California is the only U.S. State that does not permit full body burials at sea. The Environmental Protection Agency (EPA) has regulations for full body burials at sea in the United States. Some of those requirements include a distance of at least three nautical miles from land and in water at least 600 feet deep. Certain areas require water at least 1800 feet deep.
Several burial boats have been unearthed and are on display in Norwegian museums. One thing of note is that none of them have any burnt timbers. There are two Viking ship museums that have raised and unearthed Viking ships on display. There were several Viking ships raised in Denmark that were sunk in the 11th century that are on display at Viking Ship Museum (Roskilde), Roskilde, Denmark. Oslo Norway has several Viking funeral ships that were dug up on display at the Museum of Cultural History, including several Oseberg ships.
Now that we have a lot of inaccuracies out of the way, what is a traditional viking funeral? A traditional Viking funeral consisted of burning the corpse in a open air funeral pyre and burying the cremated remains in an urn. If you were a wealthy man or woman, you would be cremated in a pyre, and buried in a mound with a ship with sacrificial animals and gifts. The key to a viking funeral is the open air pyre for cremation. This allowed the wind to carry the soul to Valhalla.
So what can you do to get as close to a traditional Viking funeral? Most countries now have outlawed cremation in funeral pyres. In the United States, there is only one place allowed to do a pyre cremation. A group in Crestone, Colorado has done the research, obtained the necessary legal permissions and created a permanent cement pyre structure to perform around 12 "open-air cremations" a year. Now that the body has been cremated in a funeral pyre, it is time to get an Oseberg ship. Since you can't legally sacrifice the deceased dog or cat, you can put personal trinkets that he/she enjoyed. From here, you have two options, you can bury the ship and deceased in a mound, or follow some Norse tradition and set the ship ablaze. With the body already cremated, the EPA and Health Board issues earlier aren't an issue. It is best at this point to follow my personal motto of 'it is easier to ask for forgiveness than seek permission' as you aren't going to be allowed to set the ship on fire legally. Maybe call in the Coast Guard after 30 minutes and alert them to an 'accidentally' fire involving your ancient Viking Oseberg ship in the harbor and hope they aren't too suspicious. Just leave your Amon Amarth shirts at home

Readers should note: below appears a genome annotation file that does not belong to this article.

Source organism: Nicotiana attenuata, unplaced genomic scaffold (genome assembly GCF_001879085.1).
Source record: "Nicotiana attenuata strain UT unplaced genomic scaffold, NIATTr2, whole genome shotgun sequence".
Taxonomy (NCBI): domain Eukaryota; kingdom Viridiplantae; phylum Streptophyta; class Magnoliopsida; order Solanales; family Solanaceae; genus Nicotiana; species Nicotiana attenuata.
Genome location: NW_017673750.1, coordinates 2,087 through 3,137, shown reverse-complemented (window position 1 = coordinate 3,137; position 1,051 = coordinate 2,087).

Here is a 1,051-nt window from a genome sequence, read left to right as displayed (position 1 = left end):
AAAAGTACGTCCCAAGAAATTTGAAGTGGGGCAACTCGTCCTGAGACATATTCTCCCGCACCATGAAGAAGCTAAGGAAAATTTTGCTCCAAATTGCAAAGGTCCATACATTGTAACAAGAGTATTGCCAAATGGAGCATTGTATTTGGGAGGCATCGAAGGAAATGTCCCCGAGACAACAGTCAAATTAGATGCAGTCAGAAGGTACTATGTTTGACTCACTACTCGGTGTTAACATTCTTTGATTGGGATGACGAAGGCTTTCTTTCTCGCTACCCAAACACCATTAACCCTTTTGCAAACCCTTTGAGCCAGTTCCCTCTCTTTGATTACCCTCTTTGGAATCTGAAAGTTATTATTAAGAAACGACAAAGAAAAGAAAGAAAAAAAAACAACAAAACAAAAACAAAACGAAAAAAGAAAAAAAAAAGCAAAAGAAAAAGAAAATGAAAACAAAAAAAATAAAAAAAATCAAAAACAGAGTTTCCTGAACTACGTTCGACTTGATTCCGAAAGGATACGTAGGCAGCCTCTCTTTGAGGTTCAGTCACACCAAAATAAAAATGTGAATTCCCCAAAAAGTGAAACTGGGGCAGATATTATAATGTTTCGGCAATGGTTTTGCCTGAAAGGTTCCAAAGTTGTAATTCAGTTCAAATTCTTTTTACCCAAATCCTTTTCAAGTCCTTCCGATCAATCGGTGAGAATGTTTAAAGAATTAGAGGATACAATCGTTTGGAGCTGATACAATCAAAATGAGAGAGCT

The reality of sending a full body out to sea and setting it on fire is somewhat mythical and impractical, most likely illegal and a tad bit egoistic.
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Tags: viking, viking funeral
Jason Fisher May 27, 2011